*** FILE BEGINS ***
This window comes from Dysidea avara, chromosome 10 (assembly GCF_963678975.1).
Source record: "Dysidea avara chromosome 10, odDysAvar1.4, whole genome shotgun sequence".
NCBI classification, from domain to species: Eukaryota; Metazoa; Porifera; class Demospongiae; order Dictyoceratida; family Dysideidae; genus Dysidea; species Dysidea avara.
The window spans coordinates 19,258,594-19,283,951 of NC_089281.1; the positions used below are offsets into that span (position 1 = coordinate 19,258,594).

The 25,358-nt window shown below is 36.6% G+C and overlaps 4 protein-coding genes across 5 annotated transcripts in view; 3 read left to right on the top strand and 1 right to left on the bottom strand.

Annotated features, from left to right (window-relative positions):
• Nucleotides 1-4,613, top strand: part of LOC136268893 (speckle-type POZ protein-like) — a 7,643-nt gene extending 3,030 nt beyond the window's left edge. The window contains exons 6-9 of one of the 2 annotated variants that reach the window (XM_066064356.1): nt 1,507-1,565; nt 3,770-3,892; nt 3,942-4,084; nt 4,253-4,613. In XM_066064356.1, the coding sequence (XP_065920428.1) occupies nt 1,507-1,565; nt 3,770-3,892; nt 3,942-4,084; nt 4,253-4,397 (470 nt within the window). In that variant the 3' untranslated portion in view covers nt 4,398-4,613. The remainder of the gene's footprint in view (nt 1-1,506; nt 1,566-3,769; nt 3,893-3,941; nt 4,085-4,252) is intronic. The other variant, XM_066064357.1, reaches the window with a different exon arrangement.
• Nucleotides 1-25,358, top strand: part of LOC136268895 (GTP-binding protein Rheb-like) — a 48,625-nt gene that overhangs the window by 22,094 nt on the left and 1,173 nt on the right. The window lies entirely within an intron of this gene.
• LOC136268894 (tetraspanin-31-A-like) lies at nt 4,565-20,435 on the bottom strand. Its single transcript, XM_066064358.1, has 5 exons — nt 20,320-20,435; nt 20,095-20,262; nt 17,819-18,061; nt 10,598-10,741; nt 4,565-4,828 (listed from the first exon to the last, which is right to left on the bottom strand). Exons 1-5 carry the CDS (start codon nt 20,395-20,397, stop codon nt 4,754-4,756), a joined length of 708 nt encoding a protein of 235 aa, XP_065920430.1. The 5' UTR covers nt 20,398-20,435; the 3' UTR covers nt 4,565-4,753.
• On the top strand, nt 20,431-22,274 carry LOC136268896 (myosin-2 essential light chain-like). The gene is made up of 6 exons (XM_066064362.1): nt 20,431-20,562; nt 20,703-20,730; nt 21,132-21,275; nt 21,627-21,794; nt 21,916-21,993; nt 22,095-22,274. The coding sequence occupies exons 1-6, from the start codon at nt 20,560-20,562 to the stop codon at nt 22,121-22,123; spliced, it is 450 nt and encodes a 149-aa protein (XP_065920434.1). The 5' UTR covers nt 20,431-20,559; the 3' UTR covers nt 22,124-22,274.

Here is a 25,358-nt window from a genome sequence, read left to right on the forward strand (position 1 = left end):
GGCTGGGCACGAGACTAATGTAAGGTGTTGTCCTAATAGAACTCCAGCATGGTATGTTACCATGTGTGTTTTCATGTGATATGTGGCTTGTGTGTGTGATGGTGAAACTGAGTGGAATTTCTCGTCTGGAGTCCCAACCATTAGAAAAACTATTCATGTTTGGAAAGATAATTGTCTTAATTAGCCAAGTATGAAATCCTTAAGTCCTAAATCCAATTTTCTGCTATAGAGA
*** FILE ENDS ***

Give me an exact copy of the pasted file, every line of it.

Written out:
This window comes from Dysidea avara, chromosome 10 (assembly GCF_963678975.1).
Source record: "Dysidea avara chromosome 10, odDysAvar1.4, whole genome shotgun sequence".
NCBI classification, from domain to species: Eukaryota; Metazoa; Porifera; class Demospongiae; order Dictyoceratida; family Dysideidae; genus Dysidea; species Dysidea avara.
The window spans coordinates 19,258,594-19,283,951 of NC_089281.1; the positions used below are offsets into that span (position 1 = coordinate 19,258,594).

The 25,358-nt window shown below is 36.6% G+C and overlaps 4 protein-coding genes across 5 annotated transcripts in view; 3 read left to right on the top strand and 1 right to left on the bottom strand.

Annotated features, from left to right (window-relative positions):
• Nucleotides 1-4,613, top strand: part of LOC136268893 (speckle-type POZ protein-like) — a 7,643-nt gene extending 3,030 nt beyond the window's left edge. The window contains exons 6-9 of one of the 2 annotated variants that reach the window (XM_066064356.1): nt 1,507-1,565; nt 3,770-3,892; nt 3,942-4,084; nt 4,253-4,613. In XM_066064356.1, the coding sequence (XP_065920428.1) occupies nt 1,507-1,565; nt 3,770-3,892; nt 3,942-4,084; nt 4,253-4,397 (470 nt within the window). In that variant the 3' untranslated portion in view covers nt 4,398-4,613. The remainder of the gene's footprint in view (nt 1-1,506; nt 1,566-3,769; nt 3,893-3,941; nt 4,085-4,252) is intronic. The other variant, XM_066064357.1, reaches the window with a different exon arrangement.
• Nucleotides 1-25,358, top strand: part of LOC136268895 (GTP-binding protein Rheb-like) — a 48,625-nt gene that overhangs the window by 22,094 nt on the left and 1,173 nt on the right. The window lies entirely within an intron of this gene.
• LOC136268894 (tetraspanin-31-A-like) lies at nt 4,565-20,435 on the bottom strand. Its single transcript, XM_066064358.1, has 5 exons — nt 20,320-20,435; nt 20,095-20,262; nt 17,819-18,061; nt 10,598-10,741; nt 4,565-4,828 (listed from the first exon to the last, which is right to left on the bottom strand). Exons 1-5 carry the CDS (start codon nt 20,395-20,397, stop codon nt 4,754-4,756), a joined length of 708 nt encoding a protein of 235 aa, XP_065920430.1. The 5' UTR covers nt 20,398-20,435; the 3' UTR covers nt 4,565-4,753.
• On the top strand, nt 20,431-22,274 carry LOC136268896 (myosin-2 essential light chain-like). The gene is made up of 6 exons (XM_066064362.1): nt 20,431-20,562; nt 20,703-20,730; nt 21,132-21,275; nt 21,627-21,794; nt 21,916-21,993; nt 22,095-22,274. The coding sequence occupies exons 1-6, from the start codon at nt 20,560-20,562 to the stop codon at nt 22,121-22,123; spliced, it is 450 nt and encodes a 149-aa protein (XP_065920434.1). The 5' UTR covers nt 20,431-20,559; the 3' UTR covers nt 22,124-22,274.

Here is a 25,358-nt window from a genome sequence, read left to right on the forward strand (position 1 = left end):
GGCTGGGCACGAGACTAATGTAAGGTGTTGTCCTAATAGAACTCCAGCATGGTATGTTACCATGTGTGTTTTCATGTGATATGTGGCTTGTGTGTGTGATGGTGAAACTGAGTGGAATTTCTCGTCTGGAGTCCCAACCATTAGAAAAACTATTCATGTTTGGAAAGATAATTGTCTTAATTAGCCAAGTATGAAATCCTTAAGTCCTAAATCCAATTTTCTGCTATAGAGA